Stephen Logan

Online Retailers to Feel the Pinch of Postal Strikes

21st Oct 2009 News, Industry News 3 minutes to read

The impending postal strikes, which are due to take place across the UK on Thursday and Friday, have forced many major companies to seek alternative delivery methods. However, without the budget to cover the additional cost of using a specialist courier service, or the product quantities to justify such a move, many online businesses may be set to suffer more than most.

After years of massive gains for the online ecommerce industry, these postal strikes have offered something of a wakeup call to businesses of all sizes. With Christmas rapidly approaching, consumers are looking to secure the last of the bargains and get their shopping done for the festive season nice and early. This makes the current strike plans all the more galling for Internet-based companies.

Amazon and John Lewis were amongst the first businesses to implement changes in their delivery policy. With Royal Mail seemingly going into meltdown and strikes affecting their ability to meet demand for the foreseeable future, both have found alternative couriers to ensure uninterrupted service.

Whilst this is all well and good for huge businesses, sending millions of pounds worth of stock each week, what about smaller retailers who have a far smaller demand? The cost, in most instances, of finding an alternative postal service is markedly higher. This means one of three things for companies who have already been stretched by the recession:

1)    Charge customers for extra postage, but risk turning some away;
2)    Incur the extra cost, make a short term loss and revert once Royal Mail’s normal service resumes;
3)    Continue using Royal Mail but make customers aware that there could be delays as a result of strike action.

It’s not an easy decision, and whichever way you look at it, your business will be effected. With wildcat strikes likely to continue, this may not be the last time this year that the national postal service is in turmoil either. Therefore the importance of having a solid contingency plan can’t be overstated.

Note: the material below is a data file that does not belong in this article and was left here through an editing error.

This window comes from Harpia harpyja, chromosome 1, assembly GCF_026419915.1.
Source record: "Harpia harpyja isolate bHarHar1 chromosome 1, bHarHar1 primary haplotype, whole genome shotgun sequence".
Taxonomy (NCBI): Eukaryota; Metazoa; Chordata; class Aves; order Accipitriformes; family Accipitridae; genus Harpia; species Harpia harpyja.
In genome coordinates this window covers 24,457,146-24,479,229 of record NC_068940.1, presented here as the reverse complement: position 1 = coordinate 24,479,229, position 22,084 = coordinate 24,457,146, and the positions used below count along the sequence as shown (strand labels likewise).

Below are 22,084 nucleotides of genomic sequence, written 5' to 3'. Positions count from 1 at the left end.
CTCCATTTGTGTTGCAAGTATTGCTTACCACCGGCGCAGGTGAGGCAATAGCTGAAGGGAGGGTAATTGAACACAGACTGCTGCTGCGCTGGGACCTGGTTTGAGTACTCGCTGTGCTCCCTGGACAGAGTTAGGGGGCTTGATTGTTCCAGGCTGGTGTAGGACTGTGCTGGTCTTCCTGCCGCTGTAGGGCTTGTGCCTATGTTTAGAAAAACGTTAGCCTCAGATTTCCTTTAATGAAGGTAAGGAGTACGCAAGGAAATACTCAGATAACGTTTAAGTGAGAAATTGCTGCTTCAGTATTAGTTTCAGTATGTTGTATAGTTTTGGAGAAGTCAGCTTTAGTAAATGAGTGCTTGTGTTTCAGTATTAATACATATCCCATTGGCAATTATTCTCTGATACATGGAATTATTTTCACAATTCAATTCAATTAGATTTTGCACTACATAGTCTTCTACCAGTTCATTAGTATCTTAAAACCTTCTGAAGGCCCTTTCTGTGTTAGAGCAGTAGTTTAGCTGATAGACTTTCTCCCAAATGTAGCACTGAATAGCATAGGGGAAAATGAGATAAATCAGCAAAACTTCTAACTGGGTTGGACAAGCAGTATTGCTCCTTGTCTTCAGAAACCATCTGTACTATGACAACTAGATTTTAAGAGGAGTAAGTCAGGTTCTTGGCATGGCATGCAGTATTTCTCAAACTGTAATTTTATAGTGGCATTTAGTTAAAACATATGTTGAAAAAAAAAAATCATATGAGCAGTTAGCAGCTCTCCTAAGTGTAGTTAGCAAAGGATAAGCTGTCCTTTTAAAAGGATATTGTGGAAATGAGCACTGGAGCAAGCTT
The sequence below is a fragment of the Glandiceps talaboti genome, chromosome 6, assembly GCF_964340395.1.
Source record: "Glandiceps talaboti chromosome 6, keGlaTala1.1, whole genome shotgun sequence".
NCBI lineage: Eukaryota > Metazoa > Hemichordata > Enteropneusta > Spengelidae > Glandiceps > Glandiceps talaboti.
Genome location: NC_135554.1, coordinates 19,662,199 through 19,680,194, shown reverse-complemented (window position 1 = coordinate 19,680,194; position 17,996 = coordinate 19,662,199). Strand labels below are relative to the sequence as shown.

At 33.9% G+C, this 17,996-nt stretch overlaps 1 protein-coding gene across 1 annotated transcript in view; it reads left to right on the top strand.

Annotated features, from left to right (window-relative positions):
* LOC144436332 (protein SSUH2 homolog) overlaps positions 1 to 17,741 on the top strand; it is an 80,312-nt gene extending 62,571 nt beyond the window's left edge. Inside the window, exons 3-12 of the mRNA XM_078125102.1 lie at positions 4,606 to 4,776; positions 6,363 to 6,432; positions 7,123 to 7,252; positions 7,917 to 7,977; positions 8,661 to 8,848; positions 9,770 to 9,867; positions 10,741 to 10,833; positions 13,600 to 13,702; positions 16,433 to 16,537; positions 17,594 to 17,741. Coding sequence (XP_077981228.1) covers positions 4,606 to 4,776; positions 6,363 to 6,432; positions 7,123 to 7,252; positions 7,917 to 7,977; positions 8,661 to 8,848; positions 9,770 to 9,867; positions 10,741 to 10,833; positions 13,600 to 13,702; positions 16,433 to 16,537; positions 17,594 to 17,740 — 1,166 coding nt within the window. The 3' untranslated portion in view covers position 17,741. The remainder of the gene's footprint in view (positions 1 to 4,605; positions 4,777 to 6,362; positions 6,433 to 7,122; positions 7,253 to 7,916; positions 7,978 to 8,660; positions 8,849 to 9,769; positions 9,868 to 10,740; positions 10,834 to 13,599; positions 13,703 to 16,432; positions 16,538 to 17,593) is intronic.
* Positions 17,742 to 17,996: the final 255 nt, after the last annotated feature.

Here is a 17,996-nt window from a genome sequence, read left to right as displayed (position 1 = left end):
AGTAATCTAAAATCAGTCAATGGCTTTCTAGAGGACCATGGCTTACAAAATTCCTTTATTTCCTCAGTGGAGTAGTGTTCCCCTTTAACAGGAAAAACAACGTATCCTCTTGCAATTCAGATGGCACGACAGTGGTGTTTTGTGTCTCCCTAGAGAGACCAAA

The concern of the speed of deliveries has already made some consumers think twice about going online to buy goods. Despite these concerns, the BBC has reported that spending is actually up 8% since last year, with online retailers making £3.9bn last month. It also suggests that annual growth would pick up to around 15% once business picked up once again.

So whilst the postal strike is far from helping the UK’s ecommerce sector, the forecast isn’t at all gloomy. In fact this may serve as a long overdue wake up call for any businesses that have perhaps become complacent too. Customers don’t just want good value online, they expect high standards of service too – which includes the time taken to receive orders. It is therefore hugely important that companies start reviewing delivery options and ensuring that they are able to provide a continuous level of service, regardless of ongoing postal disputes.

As more retailers move online and high street shopping continues to suffer as a consequence, the marketplace is likely to become far more crowded. This makes the need to be providing effective  services all the more important, whilst you still need to consider how to attract those all important customers in the first place.

Postal strikes are a nuisance for business, regardless of any political or union perspectives. But the shortfall in delivery people needn’t ruin your company or the services you provide. Alternatives are available and the online industry itself is thriving. Don’t lose sight of your website itself in these tumultuous times. These issues should serve to spur you on and cast your net wider; after all, getting more customers in the future will help to limit any financial shortfalls now.

With the Internet now the most popular medium for UK advertisers, it’s certainly not a time to be throwing in the towel.

So while online businesses prepare for a buffering, this should only be seen as a blip. Don’t take your delivery responsibilities to customers lightly, but also ensure that you aren’t overlooking the bread and butter of any ecommerce company, the website. The busiest time for both Royal Mail and retailers alike is now upon us, so don’t allow your website to fall behind the competition.

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